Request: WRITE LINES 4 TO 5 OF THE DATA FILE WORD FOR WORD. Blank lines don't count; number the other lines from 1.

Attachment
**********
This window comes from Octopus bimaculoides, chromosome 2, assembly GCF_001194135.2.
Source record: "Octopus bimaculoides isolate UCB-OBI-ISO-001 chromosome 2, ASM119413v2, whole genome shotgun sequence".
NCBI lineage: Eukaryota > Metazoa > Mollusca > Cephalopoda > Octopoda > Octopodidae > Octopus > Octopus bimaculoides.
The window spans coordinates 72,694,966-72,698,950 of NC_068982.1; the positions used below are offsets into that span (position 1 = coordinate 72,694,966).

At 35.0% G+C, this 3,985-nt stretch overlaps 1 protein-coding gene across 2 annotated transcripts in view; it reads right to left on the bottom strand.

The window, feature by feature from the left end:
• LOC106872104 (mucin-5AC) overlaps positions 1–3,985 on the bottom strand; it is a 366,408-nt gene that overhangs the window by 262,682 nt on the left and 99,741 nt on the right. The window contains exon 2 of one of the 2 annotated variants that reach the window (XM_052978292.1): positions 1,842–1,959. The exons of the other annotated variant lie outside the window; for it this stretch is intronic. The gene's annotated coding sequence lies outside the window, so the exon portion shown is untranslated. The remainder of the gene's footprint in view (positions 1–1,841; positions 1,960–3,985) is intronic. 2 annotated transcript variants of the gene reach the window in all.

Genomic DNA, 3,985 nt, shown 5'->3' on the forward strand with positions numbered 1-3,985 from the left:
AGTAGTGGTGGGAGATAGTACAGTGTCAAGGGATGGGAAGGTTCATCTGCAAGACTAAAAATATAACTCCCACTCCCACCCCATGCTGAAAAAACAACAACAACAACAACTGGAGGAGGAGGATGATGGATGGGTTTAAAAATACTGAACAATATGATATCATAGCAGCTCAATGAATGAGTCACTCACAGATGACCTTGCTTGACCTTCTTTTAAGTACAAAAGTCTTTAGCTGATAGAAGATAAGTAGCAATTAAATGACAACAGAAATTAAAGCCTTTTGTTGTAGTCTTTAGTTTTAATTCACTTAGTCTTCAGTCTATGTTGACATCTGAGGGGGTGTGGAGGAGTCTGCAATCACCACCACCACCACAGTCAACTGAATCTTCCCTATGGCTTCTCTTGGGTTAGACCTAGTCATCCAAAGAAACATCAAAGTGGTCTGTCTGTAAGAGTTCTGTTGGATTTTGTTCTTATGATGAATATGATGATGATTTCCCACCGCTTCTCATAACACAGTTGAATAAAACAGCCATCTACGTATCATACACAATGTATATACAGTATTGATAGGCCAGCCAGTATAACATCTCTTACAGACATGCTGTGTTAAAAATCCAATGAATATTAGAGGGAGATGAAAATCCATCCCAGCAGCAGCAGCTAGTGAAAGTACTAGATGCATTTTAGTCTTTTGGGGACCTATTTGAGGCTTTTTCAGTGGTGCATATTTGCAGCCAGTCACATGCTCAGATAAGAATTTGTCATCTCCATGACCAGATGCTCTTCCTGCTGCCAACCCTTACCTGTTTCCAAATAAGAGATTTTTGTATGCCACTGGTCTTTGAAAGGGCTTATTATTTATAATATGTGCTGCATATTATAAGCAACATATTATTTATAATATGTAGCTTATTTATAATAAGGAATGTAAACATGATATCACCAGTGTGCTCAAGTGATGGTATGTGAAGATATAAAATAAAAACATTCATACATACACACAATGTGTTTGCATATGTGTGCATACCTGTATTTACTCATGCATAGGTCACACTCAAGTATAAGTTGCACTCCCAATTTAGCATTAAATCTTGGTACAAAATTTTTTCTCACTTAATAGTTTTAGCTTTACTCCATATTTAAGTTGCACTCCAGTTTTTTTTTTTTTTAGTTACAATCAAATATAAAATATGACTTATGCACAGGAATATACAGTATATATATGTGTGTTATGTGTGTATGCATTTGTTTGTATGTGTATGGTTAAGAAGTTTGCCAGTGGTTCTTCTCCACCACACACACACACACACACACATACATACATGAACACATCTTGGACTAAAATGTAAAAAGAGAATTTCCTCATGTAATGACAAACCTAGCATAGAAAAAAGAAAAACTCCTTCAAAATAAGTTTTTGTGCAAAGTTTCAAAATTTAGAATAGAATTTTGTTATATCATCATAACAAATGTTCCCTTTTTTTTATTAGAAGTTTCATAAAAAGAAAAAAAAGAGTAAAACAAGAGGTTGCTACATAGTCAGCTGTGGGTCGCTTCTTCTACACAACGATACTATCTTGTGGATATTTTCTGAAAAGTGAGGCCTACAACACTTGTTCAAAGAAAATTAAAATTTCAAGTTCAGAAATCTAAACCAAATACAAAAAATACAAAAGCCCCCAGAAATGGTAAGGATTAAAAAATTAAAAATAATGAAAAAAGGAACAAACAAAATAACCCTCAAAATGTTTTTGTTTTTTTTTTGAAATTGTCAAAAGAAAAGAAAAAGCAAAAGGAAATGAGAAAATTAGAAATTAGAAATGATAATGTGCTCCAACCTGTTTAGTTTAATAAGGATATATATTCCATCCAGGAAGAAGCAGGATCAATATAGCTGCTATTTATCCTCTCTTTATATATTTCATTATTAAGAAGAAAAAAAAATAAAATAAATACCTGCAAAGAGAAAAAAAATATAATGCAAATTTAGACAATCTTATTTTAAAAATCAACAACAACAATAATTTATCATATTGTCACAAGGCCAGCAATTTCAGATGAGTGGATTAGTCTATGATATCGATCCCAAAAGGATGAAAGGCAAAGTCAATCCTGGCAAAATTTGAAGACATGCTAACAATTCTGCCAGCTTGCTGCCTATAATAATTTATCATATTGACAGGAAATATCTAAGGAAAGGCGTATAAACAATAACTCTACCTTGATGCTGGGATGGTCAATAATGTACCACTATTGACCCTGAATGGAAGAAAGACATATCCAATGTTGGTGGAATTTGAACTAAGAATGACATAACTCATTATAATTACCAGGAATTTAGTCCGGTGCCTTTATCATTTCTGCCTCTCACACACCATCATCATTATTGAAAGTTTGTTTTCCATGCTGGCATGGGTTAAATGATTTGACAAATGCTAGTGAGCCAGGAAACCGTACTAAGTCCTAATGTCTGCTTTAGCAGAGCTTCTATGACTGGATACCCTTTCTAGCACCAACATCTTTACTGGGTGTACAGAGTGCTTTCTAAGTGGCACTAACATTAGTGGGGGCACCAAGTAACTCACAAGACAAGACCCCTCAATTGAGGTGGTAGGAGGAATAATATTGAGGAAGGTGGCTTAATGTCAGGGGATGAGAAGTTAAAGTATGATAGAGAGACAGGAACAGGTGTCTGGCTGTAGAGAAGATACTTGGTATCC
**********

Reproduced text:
The window spans coordinates 72,694,966-72,698,950 of NC_068982.1; the positions used below are offsets into that span (position 1 = coordinate 72,694,966).

At 35.0% G+C, this 3,985-nt stretch overlaps 1 protein-coding gene across 2 annotated transcripts in view; it reads right to left on the bottom strand.